There are God knows (probably literally) how many settings of the Ave Maria prayer, including some super famous ones (hey there Schubert!). There is one setting, though, that to me towers above the others, a brief work of absolutely staggering beauty.
It’s not really surprising that Bruckner is responsible for something beautifully Catholic – the man dedicated a symphony to God for Christ’s sake…wait… – but it may be a bit surprising that it is an unaccompanied choral setting. Bruckner composed around 40 motets, and he actually set the Ave Maria three times. The version above is the second of these settings, written in 1861, five years before the first version of his Symphony no. 1. And yet, like his now-more-famous colleague/student/friend Gustav Mahler, you can hear the sound of the mature Bruckner in this work of his youth (as a relative term for his compositional career, which peaked 25-30 years later; he turned 37 in 1861, and now I remind you that Schubert would have been dead for six years at that age).
The slow movements that Bruckner is notorious for have their genesis in these choral settings: the second movement of the Symphony no. 7 immediately comes to mind, as does the third movement of the Symphony no. 9. Note the similarities between the above video and this bit from the end of Sym. 7, mvt. 2 with utterly bizarre Christian imagery and a money shot of Wagner looking like the God of Music and Lightning included for your viewing pleasure:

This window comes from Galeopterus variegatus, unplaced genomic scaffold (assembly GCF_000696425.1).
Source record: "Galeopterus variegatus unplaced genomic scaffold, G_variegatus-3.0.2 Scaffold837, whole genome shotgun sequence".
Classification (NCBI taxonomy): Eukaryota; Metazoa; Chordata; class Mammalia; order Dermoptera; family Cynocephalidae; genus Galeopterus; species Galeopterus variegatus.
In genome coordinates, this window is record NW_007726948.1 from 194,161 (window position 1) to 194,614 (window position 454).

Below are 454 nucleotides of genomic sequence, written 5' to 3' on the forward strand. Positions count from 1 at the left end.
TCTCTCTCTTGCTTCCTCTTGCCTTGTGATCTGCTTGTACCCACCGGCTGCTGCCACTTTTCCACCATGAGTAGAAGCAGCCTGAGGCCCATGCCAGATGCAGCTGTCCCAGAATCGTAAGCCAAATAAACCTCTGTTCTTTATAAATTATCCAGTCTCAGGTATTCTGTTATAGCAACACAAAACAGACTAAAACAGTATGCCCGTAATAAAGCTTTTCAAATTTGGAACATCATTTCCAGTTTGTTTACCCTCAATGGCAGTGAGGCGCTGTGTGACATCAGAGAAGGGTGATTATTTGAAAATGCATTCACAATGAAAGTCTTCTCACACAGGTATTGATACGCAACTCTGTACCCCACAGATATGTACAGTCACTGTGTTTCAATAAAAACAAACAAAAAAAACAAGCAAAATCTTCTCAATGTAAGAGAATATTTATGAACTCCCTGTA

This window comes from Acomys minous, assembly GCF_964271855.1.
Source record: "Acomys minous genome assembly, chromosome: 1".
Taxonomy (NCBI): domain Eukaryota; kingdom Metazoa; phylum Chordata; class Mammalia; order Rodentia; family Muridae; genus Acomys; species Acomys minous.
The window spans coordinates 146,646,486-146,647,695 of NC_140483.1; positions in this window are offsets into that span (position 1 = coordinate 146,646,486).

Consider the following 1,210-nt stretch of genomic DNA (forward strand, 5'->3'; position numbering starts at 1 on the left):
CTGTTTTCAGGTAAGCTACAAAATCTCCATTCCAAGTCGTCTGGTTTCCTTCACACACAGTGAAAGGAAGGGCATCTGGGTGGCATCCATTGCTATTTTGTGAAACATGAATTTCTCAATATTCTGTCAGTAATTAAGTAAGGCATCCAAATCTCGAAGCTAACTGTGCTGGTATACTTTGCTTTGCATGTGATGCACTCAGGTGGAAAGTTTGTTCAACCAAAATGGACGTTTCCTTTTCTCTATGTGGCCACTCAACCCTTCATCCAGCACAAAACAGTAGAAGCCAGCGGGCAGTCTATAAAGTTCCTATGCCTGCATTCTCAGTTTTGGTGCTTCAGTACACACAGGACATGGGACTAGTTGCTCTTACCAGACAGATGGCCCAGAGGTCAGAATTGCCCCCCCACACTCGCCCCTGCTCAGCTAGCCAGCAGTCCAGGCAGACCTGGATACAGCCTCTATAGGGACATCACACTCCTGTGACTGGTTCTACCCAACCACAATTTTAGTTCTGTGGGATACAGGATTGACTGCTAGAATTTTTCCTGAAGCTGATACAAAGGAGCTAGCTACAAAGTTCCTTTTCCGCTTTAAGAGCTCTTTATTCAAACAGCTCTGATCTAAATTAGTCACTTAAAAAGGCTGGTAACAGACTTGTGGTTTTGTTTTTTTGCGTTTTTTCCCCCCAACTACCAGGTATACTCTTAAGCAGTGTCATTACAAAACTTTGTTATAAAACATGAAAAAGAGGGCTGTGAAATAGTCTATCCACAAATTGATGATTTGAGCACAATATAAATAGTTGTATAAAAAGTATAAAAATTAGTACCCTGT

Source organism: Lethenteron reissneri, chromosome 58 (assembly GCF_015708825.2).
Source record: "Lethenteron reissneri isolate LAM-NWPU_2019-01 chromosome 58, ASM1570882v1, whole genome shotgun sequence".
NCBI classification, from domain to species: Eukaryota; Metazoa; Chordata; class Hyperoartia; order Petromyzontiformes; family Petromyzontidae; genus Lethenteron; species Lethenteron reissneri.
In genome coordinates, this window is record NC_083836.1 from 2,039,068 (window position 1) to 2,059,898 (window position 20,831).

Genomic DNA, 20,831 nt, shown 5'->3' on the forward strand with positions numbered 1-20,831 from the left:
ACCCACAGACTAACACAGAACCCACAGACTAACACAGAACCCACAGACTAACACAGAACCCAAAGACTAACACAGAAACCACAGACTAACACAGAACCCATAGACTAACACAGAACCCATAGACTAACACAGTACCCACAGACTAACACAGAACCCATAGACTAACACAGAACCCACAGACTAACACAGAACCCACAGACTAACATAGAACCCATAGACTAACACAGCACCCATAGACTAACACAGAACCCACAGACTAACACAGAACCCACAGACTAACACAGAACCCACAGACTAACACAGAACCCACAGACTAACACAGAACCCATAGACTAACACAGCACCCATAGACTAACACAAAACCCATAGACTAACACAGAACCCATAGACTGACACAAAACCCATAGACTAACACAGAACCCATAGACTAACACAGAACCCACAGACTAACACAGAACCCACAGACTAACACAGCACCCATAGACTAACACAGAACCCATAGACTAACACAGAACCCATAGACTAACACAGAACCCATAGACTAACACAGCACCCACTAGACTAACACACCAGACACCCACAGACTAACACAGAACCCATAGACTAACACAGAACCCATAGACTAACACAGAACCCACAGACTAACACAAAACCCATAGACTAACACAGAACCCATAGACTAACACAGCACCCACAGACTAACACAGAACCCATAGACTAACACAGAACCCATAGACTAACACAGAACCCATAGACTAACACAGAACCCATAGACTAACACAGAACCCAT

I mean, that’s as good as music gets by anyone at any point ever, and it sounds like a wordless choral setting. The truth about Bruckner is that he was a church musician and a fucking brilliant organist. As popular as his symphonies have become with the advance of time, his religious music has unfairly taken something of a back seat. But go back and listen to the motets and the masses and you’ll hear a side of the man that is closely attuned to how he lived his entire life. It’s a special treat, and a glimpse into some of the musical nuts and bolts of what would become as good a run of symphonic music as anyone (Bruckner 4-9 stand up pretty favorably to whatever you care to think of as awesome, and I would be inclined to throw 1-3 in there myself. Bruckner is the shit is what I’m saying).
Hail Bruckner, full of awesome sauce. Fuck all the haters, man.